Five years ago, we rented a cottage on Venice Walk Street to host a baby shower for the LA side of our family. A grid of pedestrian-only inland pathways, where the parking sits with the street’s hustle, and inside the homes open to face their magical backyards. Saturated in the day’s glow, the flower garden looked like a painting; the pinks, oranges, purples, deep reds, and the lemon trees danced in the breeze above them. With the patio doors open, the whole home had the sweet scent of soft citrus. The landlord left a gift on the counter, Del Maguey Minero, that distinctive green bottle.
Smoky and smooth, it tastes of green fruits and herbs, with surges of mixed citrus (quince). The bottle tasted like our view. Del Maguey, the brand that single-handedly revitalized the spirit often misunderstood as a ‘Moonshine of Mexico,’ introduced the term “single village mezcal.” Minero is a family affair, produced anciently by Luis Carlos and Luis Carlos Martinez in Santa Catarina Minas with clay ‘Filipino’ style stills with bamboo tubing. Del Maguey is the singular vision of the Southern California Light and Space Movement artist Ron Cooper. It all started, as so many vital life decisions do, after a few too many tequilas at an art opening. It was a group exhibition at Riko Mizuno’s influential gallery on La Cienega, where Cooper, the excellent surfboard shaper Robbie Dick, and Jim Ganzer (said to be the influence for The Dude in The Big Lebowski) debated as to is the Pan-American Highway really existed? They impulsively piled their surfboards onto a VW van and headed out on a southbound journey. It took four months to reach Panama. Along the way, the legendary Pan-American Highway guided them through little surf towns to a point just a few hundred yards away from the Zapotec village that Del Maguey Mezcal would eventually call their home – Teotitlán del Valle, Oaxaca.
Cooper is a fascinating man who has lived in exciting times. After a transformation post-graduation trip through the European museums, he decided he was an artist. He settled into a dilapidated Victorian close to Surf Point in Ventura. One of his housemates was a young Ken Price. Price ushered Cooper into his world, introducing him to the emerging art scene of Los Angeles: Larry Bell, Robert Irwin, Craig Kauffman, Ed Ruscha, and Dennis Hopper. Cooper’s first solo show was at Ace Gallery in 1969. He took on a studio in Tribeca for three years and spent nights at Max’s Kansas City. His works reside in some of the best public collections in the world: LACMA, the Art Institute of Chicago, the Guggenheim, the Fort Worth Museum of Contemporary Art, the Stedelijk Museum, Amsterdam, and the Whitney. After two big commissions came through, he had enough money to go anywhere. Mexico. During that first trip to Oaxaca, he fell hard for the handmade pottery and hand-woven textiles. This time he would go back and make art for three months. Weaving, painting, etchings, and sculptures. But he would also travel far and wide, on dirt roads and not roads at all, from palenques to palenques looking for the best mezcal.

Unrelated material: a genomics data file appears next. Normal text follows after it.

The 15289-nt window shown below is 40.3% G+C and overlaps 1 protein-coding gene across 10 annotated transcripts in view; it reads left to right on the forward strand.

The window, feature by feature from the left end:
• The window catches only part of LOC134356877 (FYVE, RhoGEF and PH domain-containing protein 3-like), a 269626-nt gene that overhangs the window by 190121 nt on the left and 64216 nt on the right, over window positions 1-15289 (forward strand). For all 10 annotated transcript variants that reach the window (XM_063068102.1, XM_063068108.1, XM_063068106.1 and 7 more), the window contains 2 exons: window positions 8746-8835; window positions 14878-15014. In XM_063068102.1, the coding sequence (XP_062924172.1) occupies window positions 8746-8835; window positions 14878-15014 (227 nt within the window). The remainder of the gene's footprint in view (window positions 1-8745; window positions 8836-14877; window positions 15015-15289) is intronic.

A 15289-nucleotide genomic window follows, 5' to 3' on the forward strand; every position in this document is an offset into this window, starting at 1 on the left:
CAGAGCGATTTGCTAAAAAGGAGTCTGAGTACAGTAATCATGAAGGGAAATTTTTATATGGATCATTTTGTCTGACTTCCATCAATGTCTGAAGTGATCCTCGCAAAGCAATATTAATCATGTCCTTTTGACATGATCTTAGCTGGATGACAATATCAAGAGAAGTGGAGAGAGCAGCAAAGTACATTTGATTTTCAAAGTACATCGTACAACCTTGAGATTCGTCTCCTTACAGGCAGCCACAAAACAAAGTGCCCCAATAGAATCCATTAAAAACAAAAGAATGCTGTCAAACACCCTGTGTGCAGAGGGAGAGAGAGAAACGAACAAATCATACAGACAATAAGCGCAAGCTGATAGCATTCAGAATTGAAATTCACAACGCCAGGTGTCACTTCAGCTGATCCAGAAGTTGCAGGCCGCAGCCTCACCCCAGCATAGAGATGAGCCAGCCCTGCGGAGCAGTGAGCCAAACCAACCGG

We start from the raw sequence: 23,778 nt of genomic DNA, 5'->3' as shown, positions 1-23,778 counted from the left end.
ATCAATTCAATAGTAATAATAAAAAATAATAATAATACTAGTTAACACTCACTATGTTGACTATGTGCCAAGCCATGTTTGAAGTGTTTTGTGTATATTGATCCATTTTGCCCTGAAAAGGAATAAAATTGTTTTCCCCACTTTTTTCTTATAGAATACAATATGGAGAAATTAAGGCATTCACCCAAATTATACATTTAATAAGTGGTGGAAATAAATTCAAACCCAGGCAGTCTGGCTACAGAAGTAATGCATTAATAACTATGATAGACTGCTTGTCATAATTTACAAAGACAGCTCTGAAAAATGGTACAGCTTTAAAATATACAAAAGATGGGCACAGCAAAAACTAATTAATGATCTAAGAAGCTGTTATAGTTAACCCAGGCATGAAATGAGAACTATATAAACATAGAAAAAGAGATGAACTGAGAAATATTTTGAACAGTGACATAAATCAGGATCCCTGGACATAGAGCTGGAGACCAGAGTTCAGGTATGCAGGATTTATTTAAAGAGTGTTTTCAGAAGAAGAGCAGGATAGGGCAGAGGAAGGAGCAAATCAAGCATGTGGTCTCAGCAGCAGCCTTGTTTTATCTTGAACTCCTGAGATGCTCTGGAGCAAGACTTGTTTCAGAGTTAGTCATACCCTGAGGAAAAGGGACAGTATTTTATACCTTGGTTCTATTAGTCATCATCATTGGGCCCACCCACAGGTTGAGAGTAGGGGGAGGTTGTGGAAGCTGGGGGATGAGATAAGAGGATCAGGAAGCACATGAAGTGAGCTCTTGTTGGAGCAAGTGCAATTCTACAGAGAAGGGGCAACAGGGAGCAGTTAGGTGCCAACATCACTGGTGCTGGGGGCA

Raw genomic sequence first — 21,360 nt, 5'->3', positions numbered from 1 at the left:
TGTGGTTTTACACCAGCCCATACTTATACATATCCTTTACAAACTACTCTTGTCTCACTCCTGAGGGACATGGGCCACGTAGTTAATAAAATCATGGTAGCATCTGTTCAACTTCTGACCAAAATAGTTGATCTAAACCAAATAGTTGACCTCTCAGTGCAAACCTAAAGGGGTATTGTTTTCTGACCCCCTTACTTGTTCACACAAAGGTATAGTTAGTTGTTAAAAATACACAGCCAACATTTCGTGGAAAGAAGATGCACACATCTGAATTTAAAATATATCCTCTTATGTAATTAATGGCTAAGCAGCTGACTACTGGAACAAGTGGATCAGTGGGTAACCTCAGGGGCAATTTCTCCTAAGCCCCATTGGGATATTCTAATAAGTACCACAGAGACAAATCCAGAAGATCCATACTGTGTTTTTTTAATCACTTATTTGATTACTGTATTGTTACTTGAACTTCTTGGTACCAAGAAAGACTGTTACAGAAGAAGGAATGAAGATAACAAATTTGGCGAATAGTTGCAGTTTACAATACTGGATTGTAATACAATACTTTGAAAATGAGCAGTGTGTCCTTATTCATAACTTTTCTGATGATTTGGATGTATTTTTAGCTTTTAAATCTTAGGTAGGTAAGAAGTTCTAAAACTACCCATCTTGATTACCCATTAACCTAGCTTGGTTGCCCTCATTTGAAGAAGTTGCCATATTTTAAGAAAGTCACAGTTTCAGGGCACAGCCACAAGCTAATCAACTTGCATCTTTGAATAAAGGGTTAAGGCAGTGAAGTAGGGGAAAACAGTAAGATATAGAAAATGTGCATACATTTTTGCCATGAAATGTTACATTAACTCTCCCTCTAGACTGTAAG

Years later, when he started Del Maguey, the plan was to tap his network of artist friends to create a label based on the individual villages. Art produced for the art inside the bottle. Then he invited Ken Price to contribute a drawing. What arrived was a stack of drawings. Sun-drenched landscapes, opulent and oozy, candy-colored idyllic scenes of villages most of us would never get to visit. Turns out neither did Price. He created the whole stack while in bed at home. Price never went to Oaxaca. He drew the towns of our dreams because he dreamt of them too. The original plans changed from there on out. All of the Del Maguey labels came from that initial stack. The labels offer whimsical details and storytelling elements that foster a greater appreciation for its craftsmanship and the hands that bring it to life. Price’s drawings encapsulate the essence of the spirit, capturing its history, traditions, and artistic vision that brings mezcal to the world.